The first of two drilling rigs Royal Dutch Shell is outfitting for oil exploration in the remote Arctic Ocean was being towed to the Port of Seattle Thursday, despite the city's warning that it lacks permits and threats by kayaking environmentalists to paddle out in protest.
The petroleum giant is moving ahead with plans to use leased space at the Port of Seattle to load its rigs and a fleet of other vessels with drilling supplies and personnel before exploring for oil this summer in the Chukchi Sea off Alaska's northwest coast.
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The city has warned that the Port of Seattle needs a new permit before it can host Shell's Arctic drilling fleet, threatening fines for unpermitted activity by the port and Foss Maritime, a local company working with Shell.
One of the rigs Shell plans to use — the 400-foot long Polar Pioneer — left Port Angeles at about 1:40 a.m. Thursday and was expected to arrive about 12 hours later in Seattle, The Peninsula Daily News reported. The other, the Noble Discoverer, was at the Port of Everett on its way to Seattle.
John Sellers, 48, paddled out to meet the Polar Pioneer when it arrived in Port Angeles and now hopes to do the same when it arrives in Seattle's Elliott Bay.
"It's the perfect tactic to paddle out and meet the rigs on the water," he said. "The rigs are on the water, that's where they do their business, that's where they're doing their damage."
Sellers, an advocate for economic justice issues, said he wants a clean-energy future less dependent on fossil fuels.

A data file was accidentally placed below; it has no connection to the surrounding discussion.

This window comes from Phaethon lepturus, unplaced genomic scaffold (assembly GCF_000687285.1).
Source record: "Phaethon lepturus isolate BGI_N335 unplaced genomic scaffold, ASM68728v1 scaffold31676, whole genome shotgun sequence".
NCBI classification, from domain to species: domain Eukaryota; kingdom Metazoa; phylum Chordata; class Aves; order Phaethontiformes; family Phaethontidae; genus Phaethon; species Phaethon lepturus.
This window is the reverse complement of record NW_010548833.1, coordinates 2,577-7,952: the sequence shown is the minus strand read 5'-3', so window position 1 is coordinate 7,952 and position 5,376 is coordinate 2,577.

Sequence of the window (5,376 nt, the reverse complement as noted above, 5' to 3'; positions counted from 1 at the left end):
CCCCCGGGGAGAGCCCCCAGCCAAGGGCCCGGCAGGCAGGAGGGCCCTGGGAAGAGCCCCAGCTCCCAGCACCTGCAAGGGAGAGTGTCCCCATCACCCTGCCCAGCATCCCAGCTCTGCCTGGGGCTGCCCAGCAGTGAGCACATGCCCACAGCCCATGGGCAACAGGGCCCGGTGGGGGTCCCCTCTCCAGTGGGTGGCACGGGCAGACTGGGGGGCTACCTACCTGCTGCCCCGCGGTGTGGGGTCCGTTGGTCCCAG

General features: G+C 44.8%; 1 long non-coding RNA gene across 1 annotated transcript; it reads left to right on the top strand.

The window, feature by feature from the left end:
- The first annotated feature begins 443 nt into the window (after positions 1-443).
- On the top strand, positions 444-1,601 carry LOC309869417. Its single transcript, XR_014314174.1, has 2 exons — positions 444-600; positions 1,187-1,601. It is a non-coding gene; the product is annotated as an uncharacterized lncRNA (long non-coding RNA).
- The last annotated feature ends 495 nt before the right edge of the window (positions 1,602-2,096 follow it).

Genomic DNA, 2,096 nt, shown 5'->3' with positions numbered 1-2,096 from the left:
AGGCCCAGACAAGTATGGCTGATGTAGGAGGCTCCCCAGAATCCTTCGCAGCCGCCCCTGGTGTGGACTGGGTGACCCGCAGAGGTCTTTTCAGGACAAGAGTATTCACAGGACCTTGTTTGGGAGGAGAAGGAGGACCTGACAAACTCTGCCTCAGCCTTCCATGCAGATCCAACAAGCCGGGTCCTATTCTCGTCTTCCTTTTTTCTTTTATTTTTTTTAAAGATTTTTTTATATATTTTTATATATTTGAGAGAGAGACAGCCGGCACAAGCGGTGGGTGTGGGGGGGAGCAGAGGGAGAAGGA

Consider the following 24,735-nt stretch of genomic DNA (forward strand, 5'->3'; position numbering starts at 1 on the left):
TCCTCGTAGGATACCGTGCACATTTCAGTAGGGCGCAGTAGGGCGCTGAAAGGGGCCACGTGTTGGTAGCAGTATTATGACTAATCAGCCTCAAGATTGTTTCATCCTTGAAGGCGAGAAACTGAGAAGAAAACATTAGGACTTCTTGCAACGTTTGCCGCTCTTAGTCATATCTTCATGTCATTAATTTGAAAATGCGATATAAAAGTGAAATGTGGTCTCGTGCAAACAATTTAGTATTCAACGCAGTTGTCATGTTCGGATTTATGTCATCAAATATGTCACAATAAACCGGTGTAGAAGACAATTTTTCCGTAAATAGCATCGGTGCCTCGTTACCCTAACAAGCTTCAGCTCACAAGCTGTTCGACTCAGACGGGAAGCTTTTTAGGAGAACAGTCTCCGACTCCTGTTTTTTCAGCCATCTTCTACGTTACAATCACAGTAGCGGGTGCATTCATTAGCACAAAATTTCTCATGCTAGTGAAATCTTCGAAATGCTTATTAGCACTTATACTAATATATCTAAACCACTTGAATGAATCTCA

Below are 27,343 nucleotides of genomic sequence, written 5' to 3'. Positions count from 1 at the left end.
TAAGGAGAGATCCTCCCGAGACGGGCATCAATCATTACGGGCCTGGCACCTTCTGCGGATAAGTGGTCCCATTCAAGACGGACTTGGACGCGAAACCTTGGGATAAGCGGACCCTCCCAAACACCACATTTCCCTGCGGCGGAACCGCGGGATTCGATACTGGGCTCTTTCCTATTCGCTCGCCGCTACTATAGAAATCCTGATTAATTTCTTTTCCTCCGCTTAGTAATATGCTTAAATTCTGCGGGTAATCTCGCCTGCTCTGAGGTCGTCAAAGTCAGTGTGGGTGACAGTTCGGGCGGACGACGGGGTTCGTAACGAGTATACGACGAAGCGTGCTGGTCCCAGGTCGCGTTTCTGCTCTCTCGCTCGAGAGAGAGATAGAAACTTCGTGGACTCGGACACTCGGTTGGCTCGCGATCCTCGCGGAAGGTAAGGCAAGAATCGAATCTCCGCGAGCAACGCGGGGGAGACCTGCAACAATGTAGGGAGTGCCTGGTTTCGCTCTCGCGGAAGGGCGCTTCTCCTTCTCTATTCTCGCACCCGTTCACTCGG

Environmentalists are planning a three-day so-called "festival of resistance" starting Saturday. Smaller groups of experienced kayakers have also been training to confront the rigs when they arrive in Elliott Bay, though many said they will respect safety zones the Coast Guard has set up around the ships.
"There's a sense of gravitas around this moment," said Bill Moyer, who has been helping train protesters in paddling techniques and kayak safety for the "Paddle in Seattle."
"It's hard to see where normal people can have an impact on something as vast and seemingly distant as climate and the Arctic," said Moyer, executive director of the Backbone Campaign. He called Saturday's protest on the water a "historic opportunity for regular people to demonstrate their desire for a pivot away from fossil fuels."
Shell's cleared a major bureaucratic hurdle Monday when the federal Bureau of Ocean Energy Management approved its multi-year exploration plan in the Chukchi Sea. The company still needs other permits from state and federal agencies, including one to drill from the Bureau of Safety and Environmental Enforcement.
But Shell spokesman Curtis Smith said Monday's approval "is an important milestone and signals the confidence regulators have in our plan."